— You ask, we (try to) answer.
A. To a degree, yes, I'm surprised, but not because of what they have done at the start of this season, but more because of how it ended last season.
Foremost, amid the first-round playoff series against the Heat, it almost seemed as if coach Doug Collins had achieved what he most desired, to prove he could resurrect a franchise, that he still had it and had never lost it. It almost came as a surprise when he said after his team's season-ending loss that, of course, he was coming back.
Then, during that same series-closing media session, Andre Iguodala would not commit to a future with the 76ers, sounding as if he wanted to be elsewhere amid the call for more playing time for 2010 No. 2 overall selection Evan Turner.
Beyond that, there was concern that someone might actually bomb the 76ers with an offer sheet for Thaddeus Young that the 76ers might not feel prudent to match, even with Young a restricted free agent.
And, of course, amid the lockout, there was a change of ownership, with Ed Stefanski leaving the front office.
Then, when the lockout ended, there was talk of the 76ers using the amnesty clause on power forward Elton Brand, amid concerns of diminishing returns.
Through it all Collins and Rod Thorn held it together, and perhaps that should not come as a surprise. The two are, and for years have been, among the best in the business at what they do.
An early season breakout by Spencer Hawes hasn't hurt, either. Remember, the Heat won that first-round series last season in part because of the defensive dominance of Joel Anthony in the middle.
Now it is not out of the question to consider Philadelphia a legitimate contender to win the Atlantic Division, if only because of the Celtics' lack of urgency regarding a high seed and the continued rotation confusion in New York.
Collins' commitment to Young and Lou Williams continues to give the 76ers the ability to constantly energize games at times when opponents simply are looking to buy time.
Yes, they're for real. And, yes, they could emerge as a top-four seed in the East, able to avoid the type of first-round trap they found last season.
A. In many ways it's viewed the same way as teams that attempt to play up-tempo on offense, that it is a gimmick that cannot endure through an entire season and the playoffs.
Yet I spoke to a head coach, who also has an aversion to his team utilizing a zone, and he admitted it can give his team fits, and almost always does when sprung.
I think the zone has its merits, just like trapping and other specialty defenses. But teams that settle into zone invariably allow opponents to settle into a rhythm, particularly teams with shooting specialists.
Among the reasons you are seeing more zone this season is teams, especially those with reshuffled rosters, did not have the required time during training camp to install all of their man-to-man concepts. And with such limited practice time, there has not been much time to play catch-up.
Just like the running game has not shown enduring success since the Lakers' Showtime era, so has a team yet to consistently win with a zone.
And remember, it's not as if a coach can simply adopt Jim Boeheim's Syracuse zone, in light of the NBA's defensive 3-second limit on a defender remaining in the lane without actively guarding another player.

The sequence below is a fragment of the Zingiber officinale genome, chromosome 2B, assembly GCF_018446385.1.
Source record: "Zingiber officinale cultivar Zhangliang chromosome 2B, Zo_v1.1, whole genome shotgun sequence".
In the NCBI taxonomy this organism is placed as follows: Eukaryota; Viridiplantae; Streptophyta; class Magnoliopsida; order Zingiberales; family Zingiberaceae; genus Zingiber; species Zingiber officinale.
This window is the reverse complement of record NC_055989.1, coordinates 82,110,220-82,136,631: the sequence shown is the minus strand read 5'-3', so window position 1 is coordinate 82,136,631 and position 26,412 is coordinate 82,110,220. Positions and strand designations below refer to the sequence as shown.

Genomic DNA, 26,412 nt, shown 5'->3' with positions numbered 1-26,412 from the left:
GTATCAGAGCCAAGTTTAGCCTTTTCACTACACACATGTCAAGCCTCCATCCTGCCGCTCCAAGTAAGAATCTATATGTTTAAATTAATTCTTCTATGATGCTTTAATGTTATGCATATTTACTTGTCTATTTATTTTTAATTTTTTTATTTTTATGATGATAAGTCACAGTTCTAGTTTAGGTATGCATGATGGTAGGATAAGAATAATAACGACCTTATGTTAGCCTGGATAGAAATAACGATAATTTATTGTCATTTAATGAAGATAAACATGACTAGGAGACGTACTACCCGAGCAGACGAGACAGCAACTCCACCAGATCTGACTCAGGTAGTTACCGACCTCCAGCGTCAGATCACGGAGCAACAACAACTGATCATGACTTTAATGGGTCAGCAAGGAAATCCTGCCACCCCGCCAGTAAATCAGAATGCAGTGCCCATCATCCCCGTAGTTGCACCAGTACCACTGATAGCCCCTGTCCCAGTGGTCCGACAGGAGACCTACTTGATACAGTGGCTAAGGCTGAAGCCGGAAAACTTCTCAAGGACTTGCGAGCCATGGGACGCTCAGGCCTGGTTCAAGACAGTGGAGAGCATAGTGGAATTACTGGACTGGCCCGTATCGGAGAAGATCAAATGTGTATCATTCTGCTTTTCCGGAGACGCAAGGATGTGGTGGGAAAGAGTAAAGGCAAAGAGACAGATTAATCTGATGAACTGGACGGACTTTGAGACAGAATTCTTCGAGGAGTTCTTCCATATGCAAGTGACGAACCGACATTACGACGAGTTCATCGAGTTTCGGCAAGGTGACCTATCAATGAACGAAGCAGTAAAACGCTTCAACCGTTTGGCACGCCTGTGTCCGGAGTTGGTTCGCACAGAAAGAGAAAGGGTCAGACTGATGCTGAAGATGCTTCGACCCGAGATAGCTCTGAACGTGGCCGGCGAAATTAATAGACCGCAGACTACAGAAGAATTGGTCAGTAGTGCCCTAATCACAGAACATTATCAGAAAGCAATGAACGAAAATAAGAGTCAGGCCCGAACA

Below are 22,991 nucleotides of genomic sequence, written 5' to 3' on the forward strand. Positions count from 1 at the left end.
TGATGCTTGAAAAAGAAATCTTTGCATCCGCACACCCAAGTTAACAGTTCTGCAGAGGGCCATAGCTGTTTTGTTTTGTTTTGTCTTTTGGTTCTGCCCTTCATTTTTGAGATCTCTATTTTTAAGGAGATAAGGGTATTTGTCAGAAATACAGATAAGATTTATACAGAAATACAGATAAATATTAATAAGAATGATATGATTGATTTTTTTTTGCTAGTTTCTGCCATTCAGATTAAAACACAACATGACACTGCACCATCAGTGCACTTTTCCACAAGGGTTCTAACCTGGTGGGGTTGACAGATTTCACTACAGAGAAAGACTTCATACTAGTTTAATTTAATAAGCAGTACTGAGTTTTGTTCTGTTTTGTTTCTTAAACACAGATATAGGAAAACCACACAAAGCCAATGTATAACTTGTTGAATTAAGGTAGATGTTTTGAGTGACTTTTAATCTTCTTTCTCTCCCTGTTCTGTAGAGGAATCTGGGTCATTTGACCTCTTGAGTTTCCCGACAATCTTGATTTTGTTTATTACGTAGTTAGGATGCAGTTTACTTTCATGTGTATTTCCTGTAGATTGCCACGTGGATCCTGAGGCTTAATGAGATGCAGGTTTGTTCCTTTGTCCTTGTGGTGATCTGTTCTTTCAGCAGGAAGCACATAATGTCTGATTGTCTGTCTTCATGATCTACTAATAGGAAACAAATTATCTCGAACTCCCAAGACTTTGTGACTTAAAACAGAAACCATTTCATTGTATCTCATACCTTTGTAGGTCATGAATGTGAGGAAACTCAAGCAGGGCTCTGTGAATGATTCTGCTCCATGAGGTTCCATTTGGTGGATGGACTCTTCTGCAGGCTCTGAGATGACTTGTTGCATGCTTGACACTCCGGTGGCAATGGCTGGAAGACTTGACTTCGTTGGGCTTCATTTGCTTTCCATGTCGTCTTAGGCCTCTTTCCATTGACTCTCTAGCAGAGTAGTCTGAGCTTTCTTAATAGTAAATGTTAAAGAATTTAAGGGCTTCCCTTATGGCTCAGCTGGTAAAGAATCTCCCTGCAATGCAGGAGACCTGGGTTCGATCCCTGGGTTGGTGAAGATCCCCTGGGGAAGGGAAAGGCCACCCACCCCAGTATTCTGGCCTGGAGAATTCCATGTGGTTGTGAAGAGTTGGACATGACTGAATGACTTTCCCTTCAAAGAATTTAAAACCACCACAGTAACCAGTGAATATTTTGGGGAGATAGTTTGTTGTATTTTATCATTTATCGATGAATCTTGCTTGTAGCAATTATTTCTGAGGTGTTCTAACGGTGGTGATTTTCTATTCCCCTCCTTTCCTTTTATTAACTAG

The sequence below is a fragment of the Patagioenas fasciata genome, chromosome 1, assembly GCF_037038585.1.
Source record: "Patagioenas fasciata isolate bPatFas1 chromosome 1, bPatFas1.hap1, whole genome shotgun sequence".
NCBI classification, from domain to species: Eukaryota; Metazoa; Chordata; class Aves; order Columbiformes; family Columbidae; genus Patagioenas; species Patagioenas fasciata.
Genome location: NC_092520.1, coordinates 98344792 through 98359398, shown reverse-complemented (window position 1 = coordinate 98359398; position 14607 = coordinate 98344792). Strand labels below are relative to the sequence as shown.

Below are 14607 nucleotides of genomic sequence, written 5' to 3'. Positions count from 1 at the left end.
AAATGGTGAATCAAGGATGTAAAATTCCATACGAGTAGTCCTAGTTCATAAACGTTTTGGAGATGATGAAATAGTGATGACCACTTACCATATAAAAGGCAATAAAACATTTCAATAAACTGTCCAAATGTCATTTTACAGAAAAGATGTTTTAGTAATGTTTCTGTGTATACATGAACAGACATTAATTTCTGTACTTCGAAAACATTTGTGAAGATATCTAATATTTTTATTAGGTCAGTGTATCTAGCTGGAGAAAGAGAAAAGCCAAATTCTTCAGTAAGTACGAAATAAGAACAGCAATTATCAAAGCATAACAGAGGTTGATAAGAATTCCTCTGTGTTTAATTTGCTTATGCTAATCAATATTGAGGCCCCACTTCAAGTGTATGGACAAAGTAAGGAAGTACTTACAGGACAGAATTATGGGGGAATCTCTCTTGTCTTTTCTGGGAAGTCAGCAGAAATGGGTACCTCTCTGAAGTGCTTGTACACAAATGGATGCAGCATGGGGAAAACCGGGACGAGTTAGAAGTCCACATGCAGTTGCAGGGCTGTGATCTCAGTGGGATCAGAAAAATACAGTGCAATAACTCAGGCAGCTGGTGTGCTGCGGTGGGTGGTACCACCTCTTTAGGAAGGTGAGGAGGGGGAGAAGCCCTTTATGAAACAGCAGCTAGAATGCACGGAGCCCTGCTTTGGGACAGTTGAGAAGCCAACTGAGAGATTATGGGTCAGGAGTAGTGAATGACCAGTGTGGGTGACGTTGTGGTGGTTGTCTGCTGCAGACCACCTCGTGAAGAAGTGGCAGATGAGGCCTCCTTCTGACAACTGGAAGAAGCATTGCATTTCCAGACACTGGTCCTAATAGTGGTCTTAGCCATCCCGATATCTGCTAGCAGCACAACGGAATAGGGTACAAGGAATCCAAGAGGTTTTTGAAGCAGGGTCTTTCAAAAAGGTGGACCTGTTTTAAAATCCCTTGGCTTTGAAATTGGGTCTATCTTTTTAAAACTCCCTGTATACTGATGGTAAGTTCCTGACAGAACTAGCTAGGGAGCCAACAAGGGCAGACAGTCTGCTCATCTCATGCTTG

If the NBA eliminated that prohibition — which it would never do, lest teams go out and essentially hire Manute Bol-like goaltenders — then zone as a primary defensive approach might have a chance in the NBA.
For now, it is nothing more than an increasingly popular flavor of the moment in the wake of the lockout.
A. No, and for the same reason that NBA players such as Jason Kapono or James Jones have had trouble getting steady minutes.
There is so much more to the NBA game than just shooting, with precious few pure shooters receiving rotation minutes these days. Until the NBA goes to full-time, no-limitation zones, I don't think one-dimensional shooters will be able to find minutes.
In the NBA, it's rebound and defend or perish.
A. If you're inquiring about his health, he should be fine after his recent heart procedure.
If you're asking about his long-term NBA future, he's an unrestricted free agent right now, with the Celtics monitoring his health, but with no financial commitment.
In the wake of last season's Kendrick Perkins trade, the goal clearly was to have him re-sign in Boston. Now I think the Celtics wait to see how this season plays out with this roster before making any type of sizeable financial commitment.
For Green, it's all about his health, at the moment.
A. And you know this how (regarding Mr. Bubbles)?
But, yes, they do get pampered on the road, but that still doesn't mean there aren't 4 a.m. arrivals in cities and games later that night.
Beyond the injuries, the lockout-compressed schedule has had a dramatic impact on the quality of play. If anything, the season should serve as a guide post of how many games are acceptable per week.
To a degree, it will make it interesting to see if the teams off to hot starts will be able to sustain, or whether the veteran teams pacing themselves ultimately will have the edge come the playoffs.
After the 1998 lockout, the Knicks went from the No. 8 seed in the East to the NBA finals. I could see that happening again.
A. No, it would be like regular waivers, where teams would have to claim a player at his full 2011-12 salary or he would become a free agent. There would be no partial-contract bidding process (which I actually think would be a good idea to prevent players from guaranteeing themselves going from buyouts to contenders).
The player to keep an eye on this season is Steve Nash. If the Suns are out of playoff contention by the March 15 trade deadline, it could get pretty interesting for teams needing boosts at point guard.